# 2.6. Pixel Data

**Try it yourself**

Download the data package (Try it yourself) if you wish to follow along and run the examples. Then

```
$ cd <path>/ad_usermanual/playground
$ python
```

Then import core astrodata and the Gemini astrodata configurations.

```
>>> import astrodata
>>> import gemini_instruments
```

## 2.6.1. Operate on Pixel Data

The pixel data are stored in the `AstroData`

object as a list of
`NDAstroData`

objects. The `NDAstroData`

is a subclass of Astropy’s
`NDData`

class which combines in one “package” the pixel values, the
variance, and the data quality plane or mask (as well as associated meta-data).
The data can be retrieved as a standard NumPy `ndarray`

.

In the sections below, we will present several typical examples of data manipulation. But first let’s start with a quick example on how to access the pixel data.

```
>>> ad = astrodata.open('../playdata/N20170609S0154.fits')
>>> the_data = ad[1].data
>>> type(the_data)
<class 'numpy.ndarray'>
>>> # Loop through the extensions
>>> for ext in ad:
... the_data = ext.data
... print(the_data.sum())
333071030
335104458
333170484
333055206
```

In this example, we first access the pixels for the second extensions.
Remember that in Python, list are zero-indexed, hence we access the second
extension as `ad[1]`

. The `.data`

attribute contains a NumPy `ndarray`

.
In the for-loop, for each extension, we get the data and use the NumPy
`.sum()`

method to sum the pixel values. Anything that can be done
with a `ndarray`

can be done on `AstroData`

pixel data.

## 2.6.2. Arithmetic on AstroData Objects

`AstroData`

objects support basic in-place arithmetics with these methods:

addition |
.add() |

subtraction |
.subtract() |

multiplication |
.multiply() |

division |
.divide() |

Normal, not in-place, arithmetics is also possible using the standard
operators, `+`

, `-`

, `*`

, and `/`

.

The big advantage of using `AstroData`

to do arithmetics is that the
variance and mask, if present, will be propagated through to the output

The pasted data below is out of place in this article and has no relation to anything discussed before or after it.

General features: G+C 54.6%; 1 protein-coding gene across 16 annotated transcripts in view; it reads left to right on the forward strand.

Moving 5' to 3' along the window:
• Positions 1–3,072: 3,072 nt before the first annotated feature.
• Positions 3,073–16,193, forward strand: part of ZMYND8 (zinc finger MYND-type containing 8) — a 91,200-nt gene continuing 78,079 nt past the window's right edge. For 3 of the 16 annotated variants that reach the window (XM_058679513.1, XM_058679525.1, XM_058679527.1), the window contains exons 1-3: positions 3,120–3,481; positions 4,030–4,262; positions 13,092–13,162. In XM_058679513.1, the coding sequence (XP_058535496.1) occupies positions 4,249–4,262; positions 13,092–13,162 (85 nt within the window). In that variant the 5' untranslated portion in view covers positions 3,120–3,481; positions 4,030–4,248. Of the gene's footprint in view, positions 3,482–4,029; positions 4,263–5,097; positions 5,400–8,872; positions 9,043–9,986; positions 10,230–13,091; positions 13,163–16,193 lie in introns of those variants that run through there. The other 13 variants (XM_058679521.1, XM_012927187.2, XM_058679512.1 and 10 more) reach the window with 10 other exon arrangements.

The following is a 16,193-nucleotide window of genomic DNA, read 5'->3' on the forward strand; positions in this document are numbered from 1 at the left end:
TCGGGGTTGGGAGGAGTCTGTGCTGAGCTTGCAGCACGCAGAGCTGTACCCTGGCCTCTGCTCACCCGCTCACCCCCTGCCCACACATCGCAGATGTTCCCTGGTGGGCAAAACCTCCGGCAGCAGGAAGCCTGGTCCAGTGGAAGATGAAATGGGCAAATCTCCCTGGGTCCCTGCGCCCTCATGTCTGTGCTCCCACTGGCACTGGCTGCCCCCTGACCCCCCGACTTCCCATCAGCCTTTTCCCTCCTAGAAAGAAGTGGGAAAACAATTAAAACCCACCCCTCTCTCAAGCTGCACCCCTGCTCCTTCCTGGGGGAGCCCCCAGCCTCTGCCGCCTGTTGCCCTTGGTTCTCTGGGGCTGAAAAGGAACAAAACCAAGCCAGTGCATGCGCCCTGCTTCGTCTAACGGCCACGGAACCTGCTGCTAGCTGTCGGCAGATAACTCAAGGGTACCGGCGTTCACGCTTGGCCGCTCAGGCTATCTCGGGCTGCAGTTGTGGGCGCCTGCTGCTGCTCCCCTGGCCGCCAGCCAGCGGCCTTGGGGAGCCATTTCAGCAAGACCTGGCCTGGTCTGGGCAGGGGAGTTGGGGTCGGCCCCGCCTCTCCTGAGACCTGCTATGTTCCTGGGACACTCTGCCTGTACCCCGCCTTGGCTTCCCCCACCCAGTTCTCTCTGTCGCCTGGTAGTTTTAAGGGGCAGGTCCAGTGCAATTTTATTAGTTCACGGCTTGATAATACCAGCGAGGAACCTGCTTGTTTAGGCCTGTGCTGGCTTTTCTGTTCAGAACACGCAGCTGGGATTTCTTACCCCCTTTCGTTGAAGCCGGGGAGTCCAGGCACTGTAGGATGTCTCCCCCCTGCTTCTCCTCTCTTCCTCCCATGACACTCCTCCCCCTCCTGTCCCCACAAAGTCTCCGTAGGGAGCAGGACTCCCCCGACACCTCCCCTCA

`AstroData`

object. We will explore the variance propagation in the next
section and mask usage later in this chapter.

### 2.6.2.1. Simple operations

Here are a few examples of arithmetics on `AstroData`

objects.:

```
>>> ad = astrodata.open('../playdata/N20170521S0925_forStack.fits')
>>> # Addition
>>> ad.add(50.)
>>> ad = ad + 50.
>>> ad += 50.
>>> # Subtraction
>>> ad.subtract(50.)
>>> ad = ad - 50.
>>> ad -= 50.
>>> # Multiplication (Using a descriptor)
>>> ad.multiply(ad.exposure_time())
>>> ad = ad * ad.exposure_time()
>>> ad *= ad.exposure_time()
>>> # Division (Using a descriptor)
>>> ad.divide(ad.exposure_time())
>>> ad = ad / ad.exposure_time()
>>> ad /= ad.exposure_time()
```

When the syntax `adout = adin + 1`

is used, the output variable is a copy
of the original. In the examples above we reassign the result back onto the
original. The two other forms, `ad.add()`

and `ad +=`

are in-place
operations.

When a descriptor returns a list because the value changes for each extension, a for-loop is needed:

```
>>> for (ext, gain) in zip(ad, ad.gain()):
... ext.multiply(gain)
```

If you want to do the above but on a new object, leaving the original unchanged,
use `deepcopy`

first.

```
>>> from copy import deepcopy
>>> adcopy = deepcopy(ad)
>>> for (ext, gain) in zip(adcopy, adcopy.gain()):
... ext.multiply(gain)
```

### 2.6.2.2. Operator Precedence

The `AstroData`

arithmetics methods can be stringed together but beware that
there is no operator precedence when that is done. For arithmetics that
involve more than one operation, it is probably safer to use the normal
Python operator syntax. Here is a little example to illustrate the difference.

```
>>> ad.add(5).multiply(10).subtract(5)
>>> # means: ad = ((ad + 5) * 10) - 5
>>> # NOT: ad = ad + (5 * 10) - 5
```

This is because the methods modify the object in-place, one operation after the other from left to right. This also means that the original is modified.

This example applies the expected operator precedence:

```
>>> ad = ad + ad * 3 - 40.
>>> # means: ad = ad + (ad * 3) - 40.
```

If you need a copy, leaving the original untouched, which is sometimes useful
you can use `deepcopy`

or just use the normal operator and assign to a new
variable.:

```
>>> adnew = ad + ad * 3 - 40.
```

## 2.6.3. Variance

When doing arithmetic on an `AstroData`

object, if a variance is present
it will be propagated appropriately to the output no matter which syntax
you use (the methods or the Python operators).

### 2.6.3.1. Adding a Variance Plane

In this example, we will add the poisson noise to an `AstroData`

dataset.
The data is still in ADU, therefore the poisson noise as variance is
`signal / gain`

. We want to set the variance for each of the pixel
extensions.

```
>>> ad = astrodata.open('../playdata/N20170609S0154.fits')